Mobile Work Equipment Legislation

Mobile Work Equipment Legislation


The mobile work equipment Provision and Use of Work Equipment Regulations (PUWER) 1998 Part III, Regulations 25 to 30, require additional precautions relating to work equipment while traveling from one location to another or where it does work while moving. All appropriate Regulations of PUWER 98 will also apply to mobile equipment as it does to all work equipment; for example, dangerous moving parts of the engine would be covered by Part II Regulations 10, 11, and 12 of PUWER 98. If the equipment is designed primarily for travel on public roads, the Road Vehicles (Construction and Use) Regulations will normally be sufficient to comply with PUWER 98.

Mobile equipment would normally move on wheels, tracks, rollers, skids, etc. Mobile equipment may be self-propelled, towed, or remote-controlled and may incorporate attachments. Pedestrian-controlled work equipment, such as a lawnmower, is not covered by Part III.

Employees carried on mobile work equipment – Regulation 25

No employee may be carried on mobile work equipment:

  • unless it is suitable for carrying persons; 
  • Unless it incorporates features to reduce risks as low as is reasonably practicable, including risks from wheels and tracks.

Where there is a significant risk of falling materials, falling object protective structures (FOPS) must be fitted.

Rolling over mobile work equipment

Where there is a risk of overturning, it must be minimized by:

  • stabilizing the equipment; 
  • fitting a structure so that it only falls on its side; 
  • fitting a structure that gives sufficient clearance for anyone being carried if it turns over further – rollover protective structure (ROPS); 
  • a device giving comparable protection; 
  • fitting a suitable restraining system for people if there is a risk of being crushed by rolling over.

 Self-propelled work equipment 

Where self-propelled work equipment may involve risks while in motion, it shall have:

  • facilities to prevent unauthorized starting; 
  • facilities to minimize the consequences of collision (with multiple rail-mounted equipments); 
  • a device for braking and stopping; 
  • emergency facilities for braking and stopping, in the event of failure of the main facility, which has readily accessible or automatic controls (where safety constraints so require); 
  • devices fitted to improve vision (where the driver’s vision is inadequate); 
  • appropriate lighting fitted or otherwise, it shall be made sufficiently safe for its use (if used at night or in dark places); 
  • Anything carried or towed constitutes a fire hazard liable to endanger employees (particularly, if escape is difficult such as from a tower crane), appropriate fire-fighting equipment carried, unless it is sufficiently close by.

Rollover and falling-object protection (ROPS and FOPS)

Rollover protective structures (ROPS) are becoming much more affordable and available for most types of mobile equipment with a high risk of turning over. Their use spread across most developed countries and even some less well-developed areas. A ROPS is a cab or frame that provides a safe zone for the vehicle operator in the event of a rollover.

The ROPS frame must pass a series of static and dynamic crash tests. These tests examine the ability of the ROPS to withstand various loads to see if the protective zone around the operator remains intact in an overturn.

A homemade bar attached to a tractor axle or simple shelter from the sun or rain cannot protect the operator if the equipment overturns.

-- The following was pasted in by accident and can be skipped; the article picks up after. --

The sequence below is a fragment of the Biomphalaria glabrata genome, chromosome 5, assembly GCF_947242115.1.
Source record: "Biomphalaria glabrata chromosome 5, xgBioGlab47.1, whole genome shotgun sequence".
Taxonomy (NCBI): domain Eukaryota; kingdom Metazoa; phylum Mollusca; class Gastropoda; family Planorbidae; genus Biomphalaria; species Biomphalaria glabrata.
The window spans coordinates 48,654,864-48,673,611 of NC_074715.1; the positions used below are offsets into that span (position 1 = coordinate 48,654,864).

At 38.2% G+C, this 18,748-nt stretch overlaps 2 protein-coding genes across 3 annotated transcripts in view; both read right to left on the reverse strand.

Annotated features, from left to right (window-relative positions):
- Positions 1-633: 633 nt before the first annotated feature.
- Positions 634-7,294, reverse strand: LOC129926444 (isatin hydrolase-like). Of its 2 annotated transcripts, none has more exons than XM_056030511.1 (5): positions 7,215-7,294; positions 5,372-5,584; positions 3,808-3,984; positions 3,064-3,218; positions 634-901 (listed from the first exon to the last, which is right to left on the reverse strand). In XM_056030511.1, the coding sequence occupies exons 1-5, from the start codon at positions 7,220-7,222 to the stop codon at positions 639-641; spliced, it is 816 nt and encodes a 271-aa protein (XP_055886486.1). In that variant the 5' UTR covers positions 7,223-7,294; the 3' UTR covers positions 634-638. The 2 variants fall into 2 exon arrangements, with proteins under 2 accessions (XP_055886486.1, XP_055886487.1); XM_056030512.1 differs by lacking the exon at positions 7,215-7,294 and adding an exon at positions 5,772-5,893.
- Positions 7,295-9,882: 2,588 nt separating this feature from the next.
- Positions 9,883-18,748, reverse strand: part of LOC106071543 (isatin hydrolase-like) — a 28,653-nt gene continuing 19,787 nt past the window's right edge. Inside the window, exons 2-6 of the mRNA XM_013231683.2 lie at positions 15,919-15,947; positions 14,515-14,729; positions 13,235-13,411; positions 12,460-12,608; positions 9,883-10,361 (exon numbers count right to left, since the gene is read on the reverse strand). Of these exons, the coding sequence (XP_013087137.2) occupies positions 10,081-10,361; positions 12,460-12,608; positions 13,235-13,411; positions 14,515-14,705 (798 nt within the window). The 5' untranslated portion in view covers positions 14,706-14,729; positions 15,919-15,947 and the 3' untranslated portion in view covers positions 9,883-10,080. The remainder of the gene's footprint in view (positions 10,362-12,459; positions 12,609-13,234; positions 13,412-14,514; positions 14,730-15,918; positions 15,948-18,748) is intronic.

The ROPS must meet International Standards such as ISO 3471:1994. All mobile equipment safeguards should comply with the essential health and safety requirements of the Supply of Machinery (Safety) Regulations but need not carry a CE marking.

ROPS must also be correctly installed, strictly following the manufacturers’ instructions and using the correct strength bolts and fixings. They should never be modified by drilling, cutting, welding, or other means, which may seriously weaken the structure.

Falling-object protective structures (FOPS) are required where there is a significant risk of objects falling on the equipment operator or other authorized person using the mobile equipment. Canopies that protect against falling objects (FOPS) must be properly designed and certified. Front-loaders work in woods or construction sites near scaffolding or buildings under construction and high bay storage areas, these all being locations where there is a risk of falling objects. Purchasers of equipment should check that any canopies fitted are FOPS. The user should never modify ROPS to fit a canopy without consultation with the manufacturers. 

ROPS provides some safety during an overturn, but only when operatives are confined to the protective zone of the ROPS. So, where ROPS are fitted, a suitable restraining system must be provided for all seats. The use of seat restraints could avoid accidents where drivers are thrown from machines, through windows or doors, or inside the cab. In agriculture and forestry, 50% of overturning accidents occur on slopes less than 10° and 25% on slopes 5° or less. This means that seat restraints should be used most of the time that the vehicle is being operated.

About John Mathew

My name is John Mathew, and I am a safety advisor with over 8 years of experience in the field. Currently, I work at Bechtel USA, where I provide guidance and expertise to ensure the safety of all workers on site. Throughout my career, I have developed a passion for safety and am committed to creating a safe working environment for everyone. I am knowledgeable about all relevant safety regulations and standards, and I strive to stay up-to-date with the latest developments in the field.

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